Recently, Wei et al. synthesized nanoparticles composed of multiblock poly-urethanes (MPUs) which can switch tumor targeting upon pH and trigger drug release for tumor therapy and MR imaging . The soft segments are composed of poly(ε-caprolactone) (PCL) and detachable poly(ethylene glycol)(PEG) with pH-sensitive benzoic-imine linkage which is cleavable under acidic condition like solid tumor microenvironment. The hard segments contain L-lysine ethyl ester diisocyanate (LDI) and cysteine-derived chain extender (Cys-PA) with clickable alkyn moieties. Copper-catalyzed click chemistry between azide and alkyne was used to conjugate the targeting ligands, folate groups to the nanoparticles after nanoparticle preparation. Cys-PA also has cleavable disulfide bonds which can trigger the core degradation and finally release drug within tumor cells after cellular uptake. Also, combination with super-paramagnetic iron oxide nanoparticles as contrast agents and doxorubicin, anticancer drug, within micelle core enable to exhibit MRI (magnetic resonance imaging) and cancer therapy. In vitro result shows excellent MRI contrast enhancement and the detachment of outer PEG in acidic condition, which can expose the clicked folate ligands for the enhanced cellular uptake. After that, elevated glutathione concentration in cytosol triggered reducible core degradation and enhanced drug release rate. Furthermore, MPUs showed efficient tumor-targeting in vivo during mice experiment resulting in successful anticancer therapy and MR imaging. In this paper, click chemistry also enabled easy post-conjugation of folate to MPUs similar with other papers.
A recent study of Bao et al. showed another type of click chemistry reaction for nanoparticle synthesis . Instead of using copper solution, they used laccase from Trametes versicolor, a copper-containing protein and hypothesized that laccase also can catalyze click reaction in water. They modified laccase with azide groups and synthesized amphiphilic polymers with terminal alkyne groups and thermo-sensitivity. The reaction between the two components resulted in self-assembled protein-polymer conjugate successfully by click chemistry. The enzyme activity was maintained during the reaction, so that it will be useful for enzyme immobilization. This report demonstrated that enzymatic click chemistry reaction is possible.
Application in targeted delivery of nanoparticle
In 2012, Koo et al. introduce an interesting tumor-targeting strategy for nanoparticles based on metabolic glycoengineering and click chemistry in vivo . They artificially introduced the targetable azide group-containing glycans to tumor cell by the precursor, tetraacetylated N-azidoacetyl-d-mannosamine (Ac4ManNAz) based on metabolic glycoengineering. Then, DBCO-conjugated liposomes (DBCO-lipo) were treated to the tumor cells. DBCO groups strongly and specifically bound to the azide groups on the target cancer cell surface by copper-free click chemistry. In vitro study showed that the cellular uptake of DBCO-lipo was higher than the control PEG-lipo. In vivo study showed that the expression of azide groups on tumor tissue could be controlled by metabolic glycoengineeringin a dose-dependent manner. The enhanced tumor-targeting of DBCO-lipo was observed after intratumoral injection of Ac4ManNAz and intravenous injection of DBCO-lipo. This paper demonstrated that the distribution and tumor-targeting of nanoparticles could be controlled by click chemistry in vivo.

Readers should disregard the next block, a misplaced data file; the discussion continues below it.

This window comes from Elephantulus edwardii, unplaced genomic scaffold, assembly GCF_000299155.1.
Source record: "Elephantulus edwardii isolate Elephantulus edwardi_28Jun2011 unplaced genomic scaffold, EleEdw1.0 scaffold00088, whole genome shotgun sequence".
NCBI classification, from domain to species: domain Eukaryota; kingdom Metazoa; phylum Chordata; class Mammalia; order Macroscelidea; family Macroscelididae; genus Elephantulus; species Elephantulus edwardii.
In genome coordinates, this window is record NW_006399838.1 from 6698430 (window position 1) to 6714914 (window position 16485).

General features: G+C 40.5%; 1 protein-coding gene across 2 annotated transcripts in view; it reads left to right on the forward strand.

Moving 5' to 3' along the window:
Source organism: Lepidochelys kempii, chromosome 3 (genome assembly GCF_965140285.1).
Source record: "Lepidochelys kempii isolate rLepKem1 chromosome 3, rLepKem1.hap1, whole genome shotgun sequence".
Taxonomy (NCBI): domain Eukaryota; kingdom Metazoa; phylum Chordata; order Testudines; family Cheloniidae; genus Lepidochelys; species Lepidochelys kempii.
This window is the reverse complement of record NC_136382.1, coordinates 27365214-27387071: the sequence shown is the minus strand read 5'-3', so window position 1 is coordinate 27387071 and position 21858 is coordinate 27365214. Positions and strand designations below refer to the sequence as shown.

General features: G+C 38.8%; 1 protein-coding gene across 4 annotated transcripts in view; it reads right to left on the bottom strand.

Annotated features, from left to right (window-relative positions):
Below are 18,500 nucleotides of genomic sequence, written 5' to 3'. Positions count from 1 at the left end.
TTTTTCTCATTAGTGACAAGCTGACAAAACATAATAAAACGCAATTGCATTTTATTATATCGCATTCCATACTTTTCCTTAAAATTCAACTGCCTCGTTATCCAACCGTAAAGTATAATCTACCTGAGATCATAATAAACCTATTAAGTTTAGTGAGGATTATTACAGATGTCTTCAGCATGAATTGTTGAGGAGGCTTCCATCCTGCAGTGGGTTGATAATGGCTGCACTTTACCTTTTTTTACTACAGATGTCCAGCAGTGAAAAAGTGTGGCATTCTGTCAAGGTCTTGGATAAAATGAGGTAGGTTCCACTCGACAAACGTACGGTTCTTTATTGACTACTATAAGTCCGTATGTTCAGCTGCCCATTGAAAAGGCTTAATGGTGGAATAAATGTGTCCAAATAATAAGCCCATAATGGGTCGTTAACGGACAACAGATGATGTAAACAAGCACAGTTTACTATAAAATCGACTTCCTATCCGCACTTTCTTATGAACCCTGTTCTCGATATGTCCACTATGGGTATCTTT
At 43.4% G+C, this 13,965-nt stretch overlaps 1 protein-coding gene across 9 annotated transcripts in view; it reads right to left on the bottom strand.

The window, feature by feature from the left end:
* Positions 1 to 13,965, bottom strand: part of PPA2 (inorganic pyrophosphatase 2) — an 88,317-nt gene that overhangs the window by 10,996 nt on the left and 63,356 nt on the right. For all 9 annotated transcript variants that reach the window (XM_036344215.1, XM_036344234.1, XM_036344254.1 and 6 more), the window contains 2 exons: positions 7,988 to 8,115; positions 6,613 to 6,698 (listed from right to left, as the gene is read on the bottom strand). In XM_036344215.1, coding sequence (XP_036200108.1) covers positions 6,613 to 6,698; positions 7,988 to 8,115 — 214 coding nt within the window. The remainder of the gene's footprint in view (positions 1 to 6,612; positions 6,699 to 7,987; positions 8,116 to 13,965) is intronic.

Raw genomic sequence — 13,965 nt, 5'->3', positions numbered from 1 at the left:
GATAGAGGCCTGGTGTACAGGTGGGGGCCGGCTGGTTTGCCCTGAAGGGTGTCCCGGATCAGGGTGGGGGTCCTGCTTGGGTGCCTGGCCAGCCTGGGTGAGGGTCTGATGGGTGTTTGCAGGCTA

Recently, Wang et al. used peptide to generate the azide groups on the cancer cell surface specifically and induce more controlled click chemistry in vivo . They used similar precursor, Ac4ManAz for metabolic glycoengineering, but they modified it with peptide sequence cleavable by histone deacetylase and cathepsin L (HDAC/CTSL). While the peptide is linked to the precursor, it cannot work. However, these enzymes are abundant in tumor tissue, so that the modified precursor could generate azide groups in tumor tissue after intravenous injection to the tumor-bearing mice. They also synthesized DBCO-DOX conjugate which can bind to the azide groups resulting in the enhanced accumulation of DOX in tumor tissue. The enhanced tumor targeting by click chemistry in vivo between azide and DBCO was proved in three kinds of tumor models including primary LS174T colon tumor, MDA-MB-231-triple-negative tumor, and 4 T1 lung metastases.
In summary, we introduced recent application of click chemistry in nanoparticle research. During modification of biological ligands on the surface of nanoparticle, the intrinsic property and function of both ligands and nanoparticles need to be preserved. Click chemistry is suitable for these purposes and used to attach ligands to nanoparticles easily. Furthermore, traditional chemical reactions were hard to occur in vivo because they use organic solvents, high temperature/pressure, or toxic catalysts. Click chemistry is free from these weak points, and it was successfully increased the binding between nanoparticles and target cells and enhanced their targeting after introduction to living body. In our opinion, current click reactions provide favorable specificity and reaction rate in aqueous condition, so that it can be applied easily in many studies in test tubes during synthetic steps. However, some complicated conditions including cell cytosol or in vivo need more careful approaches, because there are many factors to be considered. For example, nonspecific interactions with various kinds of natural proteins or secretion from body may be the problems to overcome. Particularly, many chemists are still developing more advanced click chemistry than before . These trials will provide further increased specificity or reaction rate of click reactions and help solving the problems. Considering that, we expect that the potential and utility of click chemistry in biomedical science will be even greater in future.
This research was supported by the Basic Science Research Program of the National Research Foundation of Korea (NRF) funded by the Ministry of Education (grant no. 2016R1C1B3013951).
Basic Science Research Program of the National Research Foundation of Korea (NRF) funded by the Ministry of Education (grant no. 2016R1C1B3013951).
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The manuscript was mainly designed by HK and GY, and written through contributions of all authors. All authors read and approved the final manuscript.